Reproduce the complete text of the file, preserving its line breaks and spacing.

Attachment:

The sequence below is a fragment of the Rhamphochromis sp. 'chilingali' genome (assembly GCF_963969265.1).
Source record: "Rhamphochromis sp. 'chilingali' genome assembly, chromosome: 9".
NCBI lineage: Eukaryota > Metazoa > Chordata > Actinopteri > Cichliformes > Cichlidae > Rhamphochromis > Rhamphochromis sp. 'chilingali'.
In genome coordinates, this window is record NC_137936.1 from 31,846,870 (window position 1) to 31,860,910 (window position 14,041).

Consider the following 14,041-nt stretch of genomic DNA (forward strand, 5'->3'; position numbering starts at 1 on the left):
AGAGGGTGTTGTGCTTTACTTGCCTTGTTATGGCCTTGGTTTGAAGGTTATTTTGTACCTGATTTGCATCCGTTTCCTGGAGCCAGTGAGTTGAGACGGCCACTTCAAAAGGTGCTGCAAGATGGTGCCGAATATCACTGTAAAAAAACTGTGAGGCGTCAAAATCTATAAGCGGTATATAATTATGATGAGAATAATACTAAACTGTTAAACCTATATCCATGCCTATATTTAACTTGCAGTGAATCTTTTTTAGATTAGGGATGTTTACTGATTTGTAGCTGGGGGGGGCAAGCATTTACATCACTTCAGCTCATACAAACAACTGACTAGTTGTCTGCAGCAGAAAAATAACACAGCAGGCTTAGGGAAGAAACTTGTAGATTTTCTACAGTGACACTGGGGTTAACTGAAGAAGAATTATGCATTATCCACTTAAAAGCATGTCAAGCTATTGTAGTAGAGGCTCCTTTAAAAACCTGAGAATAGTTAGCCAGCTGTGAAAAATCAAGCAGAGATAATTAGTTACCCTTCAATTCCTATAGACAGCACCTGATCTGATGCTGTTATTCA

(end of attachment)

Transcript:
The sequence below is a fragment of the Rhamphochromis sp. 'chilingali' genome (assembly GCF_963969265.1).
Source record: "Rhamphochromis sp. 'chilingali' genome assembly, chromosome: 9".
NCBI lineage: Eukaryota > Metazoa > Chordata > Actinopteri > Cichliformes > Cichlidae > Rhamphochromis > Rhamphochromis sp. 'chilingali'.
In genome coordinates, this window is record NC_137936.1 from 31,846,870 (window position 1) to 31,860,910 (window position 14,041).

Consider the following 14,041-nt stretch of genomic DNA (forward strand, 5'->3'; position numbering starts at 1 on the left):
AGAGGGTGTTGTGCTTTACTTGCCTTGTTATGGCCTTGGTTTGAAGGTTATTTTGTACCTGATTTGCATCCGTTTCCTGGAGCCAGTGAGTTGAGACGGCCACTTCAAAAGGTGCTGCAAGATGGTGCCGAATATCACTGTAAAAAAACTGTGAGGCGTCAAAATCTATAAGCGGTATATAATTATGATGAGAATAATACTAAACTGTTAAACCTATATCCATGCCTATATTTAACTTGCAGTGAATCTTTTTTAGATTAGGGATGTTTACTGATTTGTAGCTGGGGGGGGCAAGCATTTACATCACTTCAGCTCATACAAACAACTGACTAGTTGTCTGCAGCAGAAAAATAACACAGCAGGCTTAGGGAAGAAACTTGTAGATTTTCTACAGTGACACTGGGGTTAACTGAAGAAGAATTATGCATTATCCACTTAAAAGCATGTCAAGCTATTGTAGTAGAGGCTCCTTTAAAAACCTGAGAATAGTTAGCCAGCTGTGAAAAATCAAGCAGAGATAATTAGTTACCCTTCAATTCCTATAGACAGCACCTGATCTGATGCTGTTATTCA